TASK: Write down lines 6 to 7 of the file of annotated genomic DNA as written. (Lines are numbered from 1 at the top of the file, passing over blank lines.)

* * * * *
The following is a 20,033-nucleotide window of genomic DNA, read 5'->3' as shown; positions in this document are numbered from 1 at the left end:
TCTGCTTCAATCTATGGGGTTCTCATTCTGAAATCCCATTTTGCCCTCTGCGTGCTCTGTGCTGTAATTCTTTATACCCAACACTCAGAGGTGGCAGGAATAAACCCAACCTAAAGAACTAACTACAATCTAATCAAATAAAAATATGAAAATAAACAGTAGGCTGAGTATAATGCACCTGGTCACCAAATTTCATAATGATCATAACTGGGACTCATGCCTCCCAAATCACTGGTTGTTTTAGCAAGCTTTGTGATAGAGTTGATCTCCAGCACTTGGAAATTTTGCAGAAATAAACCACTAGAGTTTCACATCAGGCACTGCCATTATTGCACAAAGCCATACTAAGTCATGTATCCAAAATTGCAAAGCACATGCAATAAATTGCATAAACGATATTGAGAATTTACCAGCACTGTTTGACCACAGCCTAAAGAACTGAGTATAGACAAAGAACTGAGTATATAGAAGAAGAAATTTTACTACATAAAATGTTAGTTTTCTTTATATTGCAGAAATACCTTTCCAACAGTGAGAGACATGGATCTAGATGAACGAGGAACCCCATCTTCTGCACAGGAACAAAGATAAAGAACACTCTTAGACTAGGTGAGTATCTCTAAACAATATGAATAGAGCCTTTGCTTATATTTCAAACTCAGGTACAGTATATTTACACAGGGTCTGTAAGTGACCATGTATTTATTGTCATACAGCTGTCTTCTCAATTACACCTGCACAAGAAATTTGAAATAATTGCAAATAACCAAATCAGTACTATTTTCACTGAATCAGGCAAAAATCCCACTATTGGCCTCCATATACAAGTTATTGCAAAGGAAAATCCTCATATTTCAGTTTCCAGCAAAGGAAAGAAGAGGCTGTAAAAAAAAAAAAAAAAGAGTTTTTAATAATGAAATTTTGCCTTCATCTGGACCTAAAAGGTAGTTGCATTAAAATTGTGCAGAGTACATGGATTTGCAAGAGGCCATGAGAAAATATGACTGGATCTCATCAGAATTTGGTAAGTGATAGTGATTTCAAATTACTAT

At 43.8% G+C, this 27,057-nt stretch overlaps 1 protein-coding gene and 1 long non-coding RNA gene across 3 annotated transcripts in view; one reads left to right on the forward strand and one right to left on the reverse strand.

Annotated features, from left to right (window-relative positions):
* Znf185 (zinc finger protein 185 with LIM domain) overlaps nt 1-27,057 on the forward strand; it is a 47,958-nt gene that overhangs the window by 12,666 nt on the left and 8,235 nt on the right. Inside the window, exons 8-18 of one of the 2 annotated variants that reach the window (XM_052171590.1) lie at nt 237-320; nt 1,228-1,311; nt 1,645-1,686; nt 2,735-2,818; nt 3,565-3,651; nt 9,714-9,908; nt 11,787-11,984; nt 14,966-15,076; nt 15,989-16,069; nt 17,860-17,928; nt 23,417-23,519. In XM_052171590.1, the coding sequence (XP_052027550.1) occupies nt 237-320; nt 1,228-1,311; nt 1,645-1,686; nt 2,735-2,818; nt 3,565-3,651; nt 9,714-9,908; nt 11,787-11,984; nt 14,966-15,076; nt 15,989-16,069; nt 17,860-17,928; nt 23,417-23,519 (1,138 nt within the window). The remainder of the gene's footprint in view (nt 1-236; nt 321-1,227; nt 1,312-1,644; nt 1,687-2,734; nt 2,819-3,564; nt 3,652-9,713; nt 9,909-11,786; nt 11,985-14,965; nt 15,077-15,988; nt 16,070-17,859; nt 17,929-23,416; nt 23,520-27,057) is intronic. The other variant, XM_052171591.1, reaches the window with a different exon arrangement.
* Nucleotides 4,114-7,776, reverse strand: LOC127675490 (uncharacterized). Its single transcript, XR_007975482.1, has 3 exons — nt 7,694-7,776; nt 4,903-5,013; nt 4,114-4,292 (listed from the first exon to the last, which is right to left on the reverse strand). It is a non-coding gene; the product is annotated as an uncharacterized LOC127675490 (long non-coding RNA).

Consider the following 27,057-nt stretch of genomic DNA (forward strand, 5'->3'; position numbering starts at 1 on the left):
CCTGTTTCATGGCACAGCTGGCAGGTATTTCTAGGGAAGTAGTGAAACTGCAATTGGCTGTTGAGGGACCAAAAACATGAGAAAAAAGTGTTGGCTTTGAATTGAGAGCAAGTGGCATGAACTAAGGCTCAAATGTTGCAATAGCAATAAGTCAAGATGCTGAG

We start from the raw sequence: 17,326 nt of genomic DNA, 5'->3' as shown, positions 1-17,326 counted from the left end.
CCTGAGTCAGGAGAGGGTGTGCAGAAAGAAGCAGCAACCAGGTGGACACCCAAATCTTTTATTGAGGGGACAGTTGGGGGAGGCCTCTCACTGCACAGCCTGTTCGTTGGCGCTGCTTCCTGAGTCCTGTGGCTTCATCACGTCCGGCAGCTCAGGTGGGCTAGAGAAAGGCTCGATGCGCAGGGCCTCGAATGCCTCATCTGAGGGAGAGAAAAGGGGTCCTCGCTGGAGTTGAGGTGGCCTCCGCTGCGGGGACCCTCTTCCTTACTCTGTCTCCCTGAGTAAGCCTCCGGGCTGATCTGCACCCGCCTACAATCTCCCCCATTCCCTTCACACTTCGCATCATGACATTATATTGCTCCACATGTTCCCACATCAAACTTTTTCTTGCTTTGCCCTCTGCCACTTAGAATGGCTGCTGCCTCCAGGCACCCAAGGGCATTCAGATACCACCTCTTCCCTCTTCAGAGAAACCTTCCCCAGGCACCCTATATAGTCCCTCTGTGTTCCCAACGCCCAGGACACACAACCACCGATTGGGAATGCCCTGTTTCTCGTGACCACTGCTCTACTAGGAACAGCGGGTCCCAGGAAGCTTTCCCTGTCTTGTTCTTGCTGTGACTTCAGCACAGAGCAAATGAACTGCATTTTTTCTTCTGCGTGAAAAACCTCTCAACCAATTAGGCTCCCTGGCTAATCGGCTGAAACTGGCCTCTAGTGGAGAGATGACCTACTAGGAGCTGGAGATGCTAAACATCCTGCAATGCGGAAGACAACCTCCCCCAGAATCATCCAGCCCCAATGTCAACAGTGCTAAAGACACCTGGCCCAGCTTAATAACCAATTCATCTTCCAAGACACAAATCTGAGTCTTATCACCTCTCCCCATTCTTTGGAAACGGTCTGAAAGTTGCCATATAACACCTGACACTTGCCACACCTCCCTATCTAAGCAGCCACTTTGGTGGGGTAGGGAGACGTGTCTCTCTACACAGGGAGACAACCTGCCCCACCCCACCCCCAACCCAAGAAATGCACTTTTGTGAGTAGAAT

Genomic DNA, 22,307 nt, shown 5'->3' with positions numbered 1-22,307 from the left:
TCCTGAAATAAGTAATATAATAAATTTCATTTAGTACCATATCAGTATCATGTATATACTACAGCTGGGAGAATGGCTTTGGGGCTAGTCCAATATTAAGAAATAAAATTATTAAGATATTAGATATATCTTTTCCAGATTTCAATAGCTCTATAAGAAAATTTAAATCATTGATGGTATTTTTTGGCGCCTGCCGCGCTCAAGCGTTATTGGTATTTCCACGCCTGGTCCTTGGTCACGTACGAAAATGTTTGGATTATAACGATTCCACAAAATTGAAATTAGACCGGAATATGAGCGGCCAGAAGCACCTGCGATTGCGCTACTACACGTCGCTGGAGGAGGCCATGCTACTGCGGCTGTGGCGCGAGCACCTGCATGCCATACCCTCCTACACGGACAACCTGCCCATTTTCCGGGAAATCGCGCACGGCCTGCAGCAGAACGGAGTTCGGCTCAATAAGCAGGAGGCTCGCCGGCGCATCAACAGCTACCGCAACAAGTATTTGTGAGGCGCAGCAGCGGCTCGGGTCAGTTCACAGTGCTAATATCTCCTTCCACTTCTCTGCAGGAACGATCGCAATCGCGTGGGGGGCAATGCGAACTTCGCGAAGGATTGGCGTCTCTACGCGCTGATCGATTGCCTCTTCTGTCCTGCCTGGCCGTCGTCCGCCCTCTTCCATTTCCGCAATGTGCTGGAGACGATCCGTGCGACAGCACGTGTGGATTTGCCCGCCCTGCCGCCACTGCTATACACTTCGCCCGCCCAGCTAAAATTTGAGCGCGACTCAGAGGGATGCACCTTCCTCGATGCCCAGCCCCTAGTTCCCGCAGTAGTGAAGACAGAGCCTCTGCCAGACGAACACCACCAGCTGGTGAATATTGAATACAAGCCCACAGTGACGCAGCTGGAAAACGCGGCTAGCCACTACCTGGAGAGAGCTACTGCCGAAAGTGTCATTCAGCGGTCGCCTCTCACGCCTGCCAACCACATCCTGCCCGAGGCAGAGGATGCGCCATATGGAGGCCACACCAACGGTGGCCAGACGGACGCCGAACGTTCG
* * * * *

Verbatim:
* Nucleotides 4,114-7,776, reverse strand: LOC127675490 (uncharacterized). Its single transcript, XR_007975482.1, has 3 exons — nt 7,694-7,776; nt 4,903-5,013; nt 4,114-4,292 (listed from the first exon to the last, which is right to left on the reverse strand). It is a non-coding gene; the product is annotated as an uncharacterized LOC127675490 (long non-coding RNA).

Consider the following 27,057-nt stretch of genomic DNA (forward strand, 5'->3'; position numbering starts at 1 on the left):